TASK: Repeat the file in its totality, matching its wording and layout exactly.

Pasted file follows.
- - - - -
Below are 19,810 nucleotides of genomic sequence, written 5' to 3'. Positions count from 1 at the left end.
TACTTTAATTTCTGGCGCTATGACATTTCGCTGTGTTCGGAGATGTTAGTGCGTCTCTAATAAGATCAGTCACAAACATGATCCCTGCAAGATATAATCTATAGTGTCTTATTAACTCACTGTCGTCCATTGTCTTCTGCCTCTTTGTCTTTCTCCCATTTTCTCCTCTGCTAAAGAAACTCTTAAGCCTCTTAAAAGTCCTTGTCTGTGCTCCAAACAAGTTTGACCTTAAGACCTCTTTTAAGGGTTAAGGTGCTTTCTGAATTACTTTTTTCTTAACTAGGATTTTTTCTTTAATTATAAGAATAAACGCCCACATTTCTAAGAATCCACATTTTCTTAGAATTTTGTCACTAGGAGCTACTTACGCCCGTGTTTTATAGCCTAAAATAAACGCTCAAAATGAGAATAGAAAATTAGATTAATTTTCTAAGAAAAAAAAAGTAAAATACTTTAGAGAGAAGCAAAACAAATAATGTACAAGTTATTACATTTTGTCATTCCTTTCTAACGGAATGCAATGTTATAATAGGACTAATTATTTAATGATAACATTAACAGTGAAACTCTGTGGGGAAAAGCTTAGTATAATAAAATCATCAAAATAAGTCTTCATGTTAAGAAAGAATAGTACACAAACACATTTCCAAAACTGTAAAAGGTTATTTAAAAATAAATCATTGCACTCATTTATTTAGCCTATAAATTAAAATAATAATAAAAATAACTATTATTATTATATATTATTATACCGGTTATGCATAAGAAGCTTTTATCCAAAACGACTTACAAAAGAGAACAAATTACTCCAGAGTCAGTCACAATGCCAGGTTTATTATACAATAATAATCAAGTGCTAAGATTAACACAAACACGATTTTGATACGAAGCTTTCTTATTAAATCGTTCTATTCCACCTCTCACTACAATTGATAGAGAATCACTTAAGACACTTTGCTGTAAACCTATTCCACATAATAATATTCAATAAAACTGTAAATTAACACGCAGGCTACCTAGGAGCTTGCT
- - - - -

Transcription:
Below are 19,810 nucleotides of genomic sequence, written 5' to 3'. Positions count from 1 at the left end.
TACTTTAATTTCTGGCGCTATGACATTTCGCTGTGTTCGGAGATGTTAGTGCGTCTCTAATAAGATCAGTCACAAACATGATCCCTGCAAGATATAATCTATAGTGTCTTATTAACTCACTGTCGTCCATTGTCTTCTGCCTCTTTGTCTTTCTCCCATTTTCTCCTCTGCTAAAGAAACTCTTAAGCCTCTTAAAAGTCCTTGTCTGTGCTCCAAACAAGTTTGACCTTAAGACCTCTTTTAAGGGTTAAGGTGCTTTCTGAATTACTTTTTTCTTAACTAGGATTTTTTCTTTAATTATAAGAATAAACGCCCACATTTCTAAGAATCCACATTTTCTTAGAATTTTGTCACTAGGAGCTACTTACGCCCGTGTTTTATAGCCTAAAATAAACGCTCAAAATGAGAATAGAAAATTAGATTAATTTTCTAAGAAAAAAAAAGTAAAATACTTTAGAGAGAAGCAAAACAAATAATGTACAAGTTATTACATTTTGTCATTCCTTTCTAACGGAATGCAATGTTATAATAGGACTAATTATTTAATGATAACATTAACAGTGAAACTCTGTGGGGAAAAGCTTAGTATAATAAAATCATCAAAATAAGTCTTCATGTTAAGAAAGAATAGTACACAAACACATTTCCAAAACTGTAAAAGGTTATTTAAAAATAAATCATTGCACTCATTTATTTAGCCTATAAATTAAAATAATAATAAAAATAACTATTATTATTATATATTATTATACCGGTTATGCATAAGAAGCTTTTATCCAAAACGACTTACAAAAGAGAACAAATTACTCCAGAGTCAGTCACAATGCCAGGTTTATTATACAATAATAATCAAGTGCTAAGATTAACACAAACACGATTTTGATACGAAGCTTTCTTATTAAATCGTTCTATTCCACCTCTCACTACAATTGATAGAGAATCACTTAAGACACTTTGCTGTAAACCTATTCCACATAATAATATTCAATAAAACTGTAAATTAACACGCAGGCTACCTAGGAGCTTGCT